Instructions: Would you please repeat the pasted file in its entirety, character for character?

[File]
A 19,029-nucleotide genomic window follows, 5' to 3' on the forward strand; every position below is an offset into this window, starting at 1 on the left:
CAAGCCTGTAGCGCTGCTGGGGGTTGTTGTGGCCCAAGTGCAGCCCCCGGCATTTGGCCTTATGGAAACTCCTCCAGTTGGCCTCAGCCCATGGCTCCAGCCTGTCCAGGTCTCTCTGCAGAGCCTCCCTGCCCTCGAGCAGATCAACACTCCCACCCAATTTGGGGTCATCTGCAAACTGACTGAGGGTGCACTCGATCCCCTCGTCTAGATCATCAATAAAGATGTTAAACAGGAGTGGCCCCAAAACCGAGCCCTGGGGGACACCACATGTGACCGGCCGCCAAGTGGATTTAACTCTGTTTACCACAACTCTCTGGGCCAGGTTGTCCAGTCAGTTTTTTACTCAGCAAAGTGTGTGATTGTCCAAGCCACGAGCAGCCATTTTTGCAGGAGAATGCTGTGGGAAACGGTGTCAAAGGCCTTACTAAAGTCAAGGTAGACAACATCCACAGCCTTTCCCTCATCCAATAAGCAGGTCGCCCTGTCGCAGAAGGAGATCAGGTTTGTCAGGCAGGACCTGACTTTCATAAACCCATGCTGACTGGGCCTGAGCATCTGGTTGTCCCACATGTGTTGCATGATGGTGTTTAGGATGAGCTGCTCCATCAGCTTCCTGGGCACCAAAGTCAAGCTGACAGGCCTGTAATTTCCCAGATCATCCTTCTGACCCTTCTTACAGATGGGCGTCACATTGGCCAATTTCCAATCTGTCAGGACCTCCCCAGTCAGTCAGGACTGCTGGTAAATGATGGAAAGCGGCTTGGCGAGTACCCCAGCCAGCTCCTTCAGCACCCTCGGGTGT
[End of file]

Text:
A 19,029-nucleotide genomic window follows, 5' to 3' on the forward strand; every position below is an offset into this window, starting at 1 on the left:
CAAGCCTGTAGCGCTGCTGGGGGTTGTTGTGGCCCAAGTGCAGCCCCCGGCATTTGGCCTTATGGAAACTCCTCCAGTTGGCCTCAGCCCATGGCTCCAGCCTGTCCAGGTCTCTCTGCAGAGCCTCCCTGCCCTCGAGCAGATCAACACTCCCACCCAATTTGGGGTCATCTGCAAACTGACTGAGGGTGCACTCGATCCCCTCGTCTAGATCATCAATAAAGATGTTAAACAGGAGTGGCCCCAAAACCGAGCCCTGGGGGACACCACATGTGACCGGCCGCCAAGTGGATTTAACTCTGTTTACCACAACTCTCTGGGCCAGGTTGTCCAGTCAGTTTTTTACTCAGCAAAGTGTGTGATTGTCCAAGCCACGAGCAGCCATTTTTGCAGGAGAATGCTGTGGGAAACGGTGTCAAAGGCCTTACTAAAGTCAAGGTAGACAACATCCACAGCCTTTCCCTCATCCAATAAGCAGGTCGCCCTGTCGCAGAAGGAGATCAGGTTTGTCAGGCAGGACCTGACTTTCATAAACCCATGCTGACTGGGCCTGAGCATCTGGTTGTCCCACATGTGTTGCATGATGGTGTTTAGGATGAGCTGCTCCATCAGCTTCCTGGGCACCAAAGTCAAGCTGACAGGCCTGTAATTTCCCAGATCATCCTTCTGACCCTTCTTACAGATGGGCGTCACATTGGCCAATTTCCAATCTGTCAGGACCTCCCCAGTCAGTCAGGACTGCTGGTAAATGATGGAAAGCGGCTTGGCGAGTACCCCAGCCAGCTCCTTCAGCACCCTCGGGTGT